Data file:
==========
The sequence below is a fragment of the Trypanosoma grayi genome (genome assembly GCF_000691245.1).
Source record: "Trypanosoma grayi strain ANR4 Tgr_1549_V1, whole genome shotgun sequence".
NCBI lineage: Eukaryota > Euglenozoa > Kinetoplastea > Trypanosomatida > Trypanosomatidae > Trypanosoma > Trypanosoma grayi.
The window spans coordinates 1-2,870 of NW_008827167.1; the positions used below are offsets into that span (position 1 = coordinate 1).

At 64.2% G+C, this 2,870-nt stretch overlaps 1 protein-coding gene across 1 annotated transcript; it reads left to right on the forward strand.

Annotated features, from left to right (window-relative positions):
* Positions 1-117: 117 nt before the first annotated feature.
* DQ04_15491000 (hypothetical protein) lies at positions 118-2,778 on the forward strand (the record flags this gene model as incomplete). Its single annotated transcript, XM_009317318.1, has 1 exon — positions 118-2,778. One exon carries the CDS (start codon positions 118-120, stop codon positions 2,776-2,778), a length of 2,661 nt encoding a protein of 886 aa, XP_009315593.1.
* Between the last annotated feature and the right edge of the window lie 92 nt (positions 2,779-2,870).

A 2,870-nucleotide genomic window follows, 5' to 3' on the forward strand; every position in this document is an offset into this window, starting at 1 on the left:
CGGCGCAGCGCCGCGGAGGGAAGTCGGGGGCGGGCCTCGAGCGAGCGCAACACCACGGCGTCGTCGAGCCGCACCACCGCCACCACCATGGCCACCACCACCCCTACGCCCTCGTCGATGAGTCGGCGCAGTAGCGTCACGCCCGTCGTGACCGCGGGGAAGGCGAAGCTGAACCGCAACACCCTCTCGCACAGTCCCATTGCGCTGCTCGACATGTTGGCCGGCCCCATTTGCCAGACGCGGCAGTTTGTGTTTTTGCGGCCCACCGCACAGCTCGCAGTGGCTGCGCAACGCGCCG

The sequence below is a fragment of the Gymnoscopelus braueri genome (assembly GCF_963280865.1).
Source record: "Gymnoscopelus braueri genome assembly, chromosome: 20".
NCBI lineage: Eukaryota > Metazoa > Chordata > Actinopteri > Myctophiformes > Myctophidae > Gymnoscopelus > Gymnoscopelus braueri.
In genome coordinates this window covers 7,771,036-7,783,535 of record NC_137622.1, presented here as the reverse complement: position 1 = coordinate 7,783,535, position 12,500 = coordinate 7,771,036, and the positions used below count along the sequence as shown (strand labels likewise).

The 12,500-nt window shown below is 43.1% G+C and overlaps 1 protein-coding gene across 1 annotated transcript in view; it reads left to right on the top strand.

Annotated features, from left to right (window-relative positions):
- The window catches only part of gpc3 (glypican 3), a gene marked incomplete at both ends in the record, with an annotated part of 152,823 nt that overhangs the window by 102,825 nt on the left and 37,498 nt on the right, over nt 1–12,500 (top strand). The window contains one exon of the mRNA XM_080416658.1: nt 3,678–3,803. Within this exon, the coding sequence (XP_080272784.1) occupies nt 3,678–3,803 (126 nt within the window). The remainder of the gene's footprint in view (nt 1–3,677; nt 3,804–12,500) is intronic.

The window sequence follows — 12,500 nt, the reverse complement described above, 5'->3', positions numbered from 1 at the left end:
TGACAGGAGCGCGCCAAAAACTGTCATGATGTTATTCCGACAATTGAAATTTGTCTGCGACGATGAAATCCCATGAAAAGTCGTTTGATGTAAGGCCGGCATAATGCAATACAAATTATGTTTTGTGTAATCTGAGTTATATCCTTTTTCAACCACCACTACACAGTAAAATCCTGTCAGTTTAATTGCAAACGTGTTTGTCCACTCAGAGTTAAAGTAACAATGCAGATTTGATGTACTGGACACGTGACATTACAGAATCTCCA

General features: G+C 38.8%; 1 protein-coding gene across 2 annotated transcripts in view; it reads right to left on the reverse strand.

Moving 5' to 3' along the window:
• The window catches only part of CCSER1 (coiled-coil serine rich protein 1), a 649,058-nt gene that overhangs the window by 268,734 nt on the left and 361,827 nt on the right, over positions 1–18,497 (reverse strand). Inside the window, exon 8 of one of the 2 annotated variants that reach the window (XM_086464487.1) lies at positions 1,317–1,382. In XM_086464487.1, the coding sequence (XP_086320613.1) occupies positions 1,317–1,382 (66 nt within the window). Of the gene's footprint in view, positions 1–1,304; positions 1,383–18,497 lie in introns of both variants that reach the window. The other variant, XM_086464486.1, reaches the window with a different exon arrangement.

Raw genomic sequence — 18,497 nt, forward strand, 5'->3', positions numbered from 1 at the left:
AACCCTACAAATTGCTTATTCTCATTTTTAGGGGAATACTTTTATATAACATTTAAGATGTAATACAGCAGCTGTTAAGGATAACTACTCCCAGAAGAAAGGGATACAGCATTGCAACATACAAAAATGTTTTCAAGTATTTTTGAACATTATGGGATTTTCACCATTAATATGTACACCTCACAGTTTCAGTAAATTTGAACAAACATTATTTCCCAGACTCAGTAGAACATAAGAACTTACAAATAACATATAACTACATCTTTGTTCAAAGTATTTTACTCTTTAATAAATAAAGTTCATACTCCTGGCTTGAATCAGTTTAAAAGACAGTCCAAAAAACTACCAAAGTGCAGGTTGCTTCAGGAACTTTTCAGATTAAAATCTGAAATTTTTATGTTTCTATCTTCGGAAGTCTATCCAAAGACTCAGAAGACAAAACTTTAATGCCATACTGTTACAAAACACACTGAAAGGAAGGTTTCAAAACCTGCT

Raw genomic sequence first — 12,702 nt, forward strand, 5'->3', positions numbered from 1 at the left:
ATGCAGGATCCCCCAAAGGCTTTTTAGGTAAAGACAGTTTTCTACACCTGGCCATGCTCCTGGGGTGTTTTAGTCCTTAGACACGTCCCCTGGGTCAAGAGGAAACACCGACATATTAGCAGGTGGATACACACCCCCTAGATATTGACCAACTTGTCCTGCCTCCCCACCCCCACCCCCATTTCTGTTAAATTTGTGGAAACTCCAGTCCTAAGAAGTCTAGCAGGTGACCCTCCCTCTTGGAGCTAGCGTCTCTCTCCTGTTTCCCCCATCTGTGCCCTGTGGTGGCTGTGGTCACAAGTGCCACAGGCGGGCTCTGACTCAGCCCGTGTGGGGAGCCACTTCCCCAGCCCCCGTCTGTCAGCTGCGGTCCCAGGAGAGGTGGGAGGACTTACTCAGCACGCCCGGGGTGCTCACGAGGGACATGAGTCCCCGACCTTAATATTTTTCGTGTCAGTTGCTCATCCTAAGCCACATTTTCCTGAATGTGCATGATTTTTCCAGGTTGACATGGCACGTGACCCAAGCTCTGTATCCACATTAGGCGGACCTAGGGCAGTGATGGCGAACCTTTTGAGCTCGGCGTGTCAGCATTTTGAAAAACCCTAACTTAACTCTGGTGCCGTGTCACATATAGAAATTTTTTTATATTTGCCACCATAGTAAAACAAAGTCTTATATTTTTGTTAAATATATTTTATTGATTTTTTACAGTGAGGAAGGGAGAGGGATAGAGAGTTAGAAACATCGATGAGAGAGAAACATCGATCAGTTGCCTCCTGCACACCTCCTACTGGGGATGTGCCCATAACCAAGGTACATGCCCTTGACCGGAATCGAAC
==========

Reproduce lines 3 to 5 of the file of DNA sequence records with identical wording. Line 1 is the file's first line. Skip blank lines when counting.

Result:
NCBI lineage: Eukaryota > Euglenozoa > Kinetoplastea > Trypanosomatida > Trypanosomatidae > Trypanosoma > Trypanosoma grayi.
The window spans coordinates 1-2,870 of NW_008827167.1; the positions used below are offsets into that span (position 1 = coordinate 1).

At 64.2% G+C, this 2,870-nt stretch overlaps 1 protein-coding gene across 1 annotated transcript; it reads left to right on the forward strand.